NO. 1456 OCTOBER TERM, 1977, Appeal from Judgments of Sentence of the Court of Common Pleas of Philadelphia County at Nos. 2426 and 2427 December Term, 1975. Trial Division, Criminal Section
Lee Mandell, Philadelphia, for appellant.
Eric B. Henson, Assistant District Attorney, and F. Emmett Fitzpatrick, District Attorney, Philadelphia, for Commonwealth, appellee.
Watkins, President Judge, and Jacobs, Hoffman, Cercone, Price, Van der Voort and Spaeth, JJ. Spaeth, J., files a concurring opinion. Watkins, former President Judge, and Hoffman, J., did not participate in the consideration or decision of this case.
[ 260 Pa. Super. Page 574]
Appeal is taken from judgments of sentence rendered following a jury trial and verdicts of guilty of robbery and criminal conspiracy. "Crimes Code", Act of 1972, Dec. 6, P.L. 1482, 18 Pa.C.S. §§ 3701 and 903. This trial commenced on December 16, 1976, after a mistrial had been granted in the case due to a deadlocked jury. Post-trial motions were made and denied.
Concisely stated, these are the facts. In the evening of October 18, 1975, defendant entered a bar in North Philadelphia and ordered a quart bottle of beer, for which he paid. Then he ordered port wine and again paid. Shortly thereafter he informed the bartender that "this is a stickup," pointing at him what appeared to be a shotgun, at trial identified as an inoperable air, or "BB" gun. The defendant ordered everyone to enter the rest rooms located at the rear of the bar room, and the four or five customers, bartender, and one other employee, did so. The bartender noticed, as he was leaving the room, that someone was with appellant Middleton. A few minutes later all emerged to find the bar vacant except for one customer, named Cash, who had all the while refused to move from his bar stool. However, the cash had been removed from the cash registers. The police were called.
The bartender testified that he did not see defendant again until several weeks later (November 13th) when he appeared in the bar, stated "this is a holdup", and ordered everyone to the rest room. Again defendant was in the company of another, but on this second occasion, while the
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intruders were asking for the money, the police entered and cut short their criminal activity.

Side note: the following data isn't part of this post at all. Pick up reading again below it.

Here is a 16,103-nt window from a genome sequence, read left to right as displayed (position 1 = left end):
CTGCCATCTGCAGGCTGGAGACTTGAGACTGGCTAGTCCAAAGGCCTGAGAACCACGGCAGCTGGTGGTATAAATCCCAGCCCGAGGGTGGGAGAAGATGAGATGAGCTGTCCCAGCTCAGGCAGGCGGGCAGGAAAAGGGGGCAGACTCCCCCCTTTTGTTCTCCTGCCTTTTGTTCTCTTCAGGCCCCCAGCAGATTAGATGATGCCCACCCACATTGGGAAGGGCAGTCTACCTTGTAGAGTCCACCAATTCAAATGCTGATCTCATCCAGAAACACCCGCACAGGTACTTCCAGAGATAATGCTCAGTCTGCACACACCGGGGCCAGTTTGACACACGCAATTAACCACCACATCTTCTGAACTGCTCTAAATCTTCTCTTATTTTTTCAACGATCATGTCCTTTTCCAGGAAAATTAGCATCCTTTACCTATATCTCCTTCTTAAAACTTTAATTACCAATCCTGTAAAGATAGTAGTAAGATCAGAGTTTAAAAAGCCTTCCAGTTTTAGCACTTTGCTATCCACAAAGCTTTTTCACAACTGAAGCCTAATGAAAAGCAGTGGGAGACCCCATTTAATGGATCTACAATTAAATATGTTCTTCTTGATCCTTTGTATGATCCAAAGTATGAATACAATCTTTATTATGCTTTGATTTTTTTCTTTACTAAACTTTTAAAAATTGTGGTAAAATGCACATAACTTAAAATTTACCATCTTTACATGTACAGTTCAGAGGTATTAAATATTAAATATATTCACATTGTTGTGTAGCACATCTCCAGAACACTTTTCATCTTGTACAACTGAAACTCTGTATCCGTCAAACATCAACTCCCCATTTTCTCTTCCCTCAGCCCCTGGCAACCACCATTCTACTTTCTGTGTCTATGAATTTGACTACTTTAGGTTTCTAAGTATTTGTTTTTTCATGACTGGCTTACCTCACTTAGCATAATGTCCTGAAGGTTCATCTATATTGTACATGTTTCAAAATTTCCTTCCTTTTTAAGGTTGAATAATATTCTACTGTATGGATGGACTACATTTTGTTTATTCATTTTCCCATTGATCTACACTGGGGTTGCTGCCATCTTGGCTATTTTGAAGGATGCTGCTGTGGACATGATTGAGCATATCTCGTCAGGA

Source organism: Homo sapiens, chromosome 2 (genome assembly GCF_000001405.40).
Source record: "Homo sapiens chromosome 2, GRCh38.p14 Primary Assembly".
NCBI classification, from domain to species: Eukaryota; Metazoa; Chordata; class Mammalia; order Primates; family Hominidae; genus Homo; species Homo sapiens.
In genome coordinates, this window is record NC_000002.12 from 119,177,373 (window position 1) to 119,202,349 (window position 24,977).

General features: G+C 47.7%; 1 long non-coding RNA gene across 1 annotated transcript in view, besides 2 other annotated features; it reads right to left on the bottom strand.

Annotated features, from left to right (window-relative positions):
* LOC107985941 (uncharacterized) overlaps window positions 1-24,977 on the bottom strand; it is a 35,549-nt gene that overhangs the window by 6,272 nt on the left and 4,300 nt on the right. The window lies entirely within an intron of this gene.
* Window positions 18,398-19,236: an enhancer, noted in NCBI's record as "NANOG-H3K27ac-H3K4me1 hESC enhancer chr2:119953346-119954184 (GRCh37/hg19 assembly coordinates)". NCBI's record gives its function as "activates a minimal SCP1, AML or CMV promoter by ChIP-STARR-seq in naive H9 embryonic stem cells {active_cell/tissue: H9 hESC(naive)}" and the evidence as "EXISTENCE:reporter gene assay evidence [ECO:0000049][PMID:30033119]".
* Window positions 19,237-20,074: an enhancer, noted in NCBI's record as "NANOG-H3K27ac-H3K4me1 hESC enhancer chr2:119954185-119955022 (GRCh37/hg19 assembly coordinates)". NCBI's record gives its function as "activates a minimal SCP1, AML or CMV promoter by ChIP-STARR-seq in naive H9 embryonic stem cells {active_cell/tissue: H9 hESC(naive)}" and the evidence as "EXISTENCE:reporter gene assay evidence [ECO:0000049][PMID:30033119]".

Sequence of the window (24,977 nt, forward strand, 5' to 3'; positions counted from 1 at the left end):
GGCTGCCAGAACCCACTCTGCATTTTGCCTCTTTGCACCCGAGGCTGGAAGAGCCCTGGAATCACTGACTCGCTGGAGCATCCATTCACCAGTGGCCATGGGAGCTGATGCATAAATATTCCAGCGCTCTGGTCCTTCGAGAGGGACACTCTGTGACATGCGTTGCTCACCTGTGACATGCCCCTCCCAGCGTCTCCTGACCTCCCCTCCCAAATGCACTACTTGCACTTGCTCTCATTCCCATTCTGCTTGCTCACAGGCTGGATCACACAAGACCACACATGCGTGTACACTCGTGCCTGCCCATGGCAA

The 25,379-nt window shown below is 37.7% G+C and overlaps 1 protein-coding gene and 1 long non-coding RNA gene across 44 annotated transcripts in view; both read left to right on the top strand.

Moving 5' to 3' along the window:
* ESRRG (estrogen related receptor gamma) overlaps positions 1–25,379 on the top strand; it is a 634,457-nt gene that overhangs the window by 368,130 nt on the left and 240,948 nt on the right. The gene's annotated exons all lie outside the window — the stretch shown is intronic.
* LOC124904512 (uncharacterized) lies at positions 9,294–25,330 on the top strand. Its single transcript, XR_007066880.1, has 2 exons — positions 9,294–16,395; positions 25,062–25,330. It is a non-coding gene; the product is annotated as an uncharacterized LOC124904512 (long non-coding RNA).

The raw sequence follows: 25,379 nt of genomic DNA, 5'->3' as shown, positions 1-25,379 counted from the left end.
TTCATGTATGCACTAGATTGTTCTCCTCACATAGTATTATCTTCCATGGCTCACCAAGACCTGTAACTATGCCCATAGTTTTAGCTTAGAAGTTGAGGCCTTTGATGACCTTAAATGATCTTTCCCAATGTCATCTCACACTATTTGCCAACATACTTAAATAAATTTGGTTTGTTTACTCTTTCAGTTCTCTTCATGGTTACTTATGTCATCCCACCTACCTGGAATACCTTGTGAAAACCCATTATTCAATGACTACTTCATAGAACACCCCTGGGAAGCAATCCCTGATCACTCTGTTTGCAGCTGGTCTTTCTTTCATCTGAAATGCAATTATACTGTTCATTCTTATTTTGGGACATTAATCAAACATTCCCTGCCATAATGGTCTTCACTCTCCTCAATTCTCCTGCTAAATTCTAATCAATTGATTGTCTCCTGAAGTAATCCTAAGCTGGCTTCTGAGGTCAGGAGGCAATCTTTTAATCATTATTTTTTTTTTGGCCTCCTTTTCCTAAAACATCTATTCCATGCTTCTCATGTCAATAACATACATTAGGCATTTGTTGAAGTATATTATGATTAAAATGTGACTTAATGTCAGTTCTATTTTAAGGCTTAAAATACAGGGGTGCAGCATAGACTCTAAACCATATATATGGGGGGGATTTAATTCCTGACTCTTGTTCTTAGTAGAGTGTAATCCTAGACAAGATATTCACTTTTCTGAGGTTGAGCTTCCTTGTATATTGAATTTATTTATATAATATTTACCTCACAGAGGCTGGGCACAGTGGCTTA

At the beginning of trial, the defense requested reconsideration of a pre-trial suppression of identification question which had been presented to the court in the prior trial, which had resulted in mistrial. In that first trial, the matter was disposed of adversely to the defendant. The court below in the case now on appeal refused reconsideration. Appellant argues that this was error. We do not agree. Pa.R.Crim.P. Rule 323 sets the procedure applicable to suppression issues. Section "j" states: "If the court determines that the evidence is admissible, such determination shall be final, conclusive and binding at trial, except upon a showing of evidence which was theretofore unavailable, but nothing herein shall prevent a defendant from opposing such evidence at trial upon any ground except its admissibility." The "comment" to the Rule in effect at the time of trial of this case read: "The rule is designed to provide one single procedure for the suppression of evidence alleged to have been obtained in violation of the defendant's constitutional rights." The intent of our Supreme Court to have suppression questions determined at one time regardless of whether a new trial is held on the merits of the case, is made evident by the Pa.R.Crim.P. as well as Commonwealth v. Harmon, 469 Pa. 490, 366 A.2d 895 (1976). While Harmon arose in the context of an appeal from the Philadelphia Municipal Court of Common Pleas, for trial de novo, the Supreme Court points out that "[p]re-trial proceedings by definition are distinguishable from the actual trial." 469 Pa. at 494, 366 A.2d at 897.*fn1 "Trial" by definition normally does not include pre-trial motions.*fn2 In the instant case we find that the lower court properly relied upon Harmon for guidance in its ruling that appellant had one opportunity to
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pursue his suppression claim.*fn3 There is no error in denying ...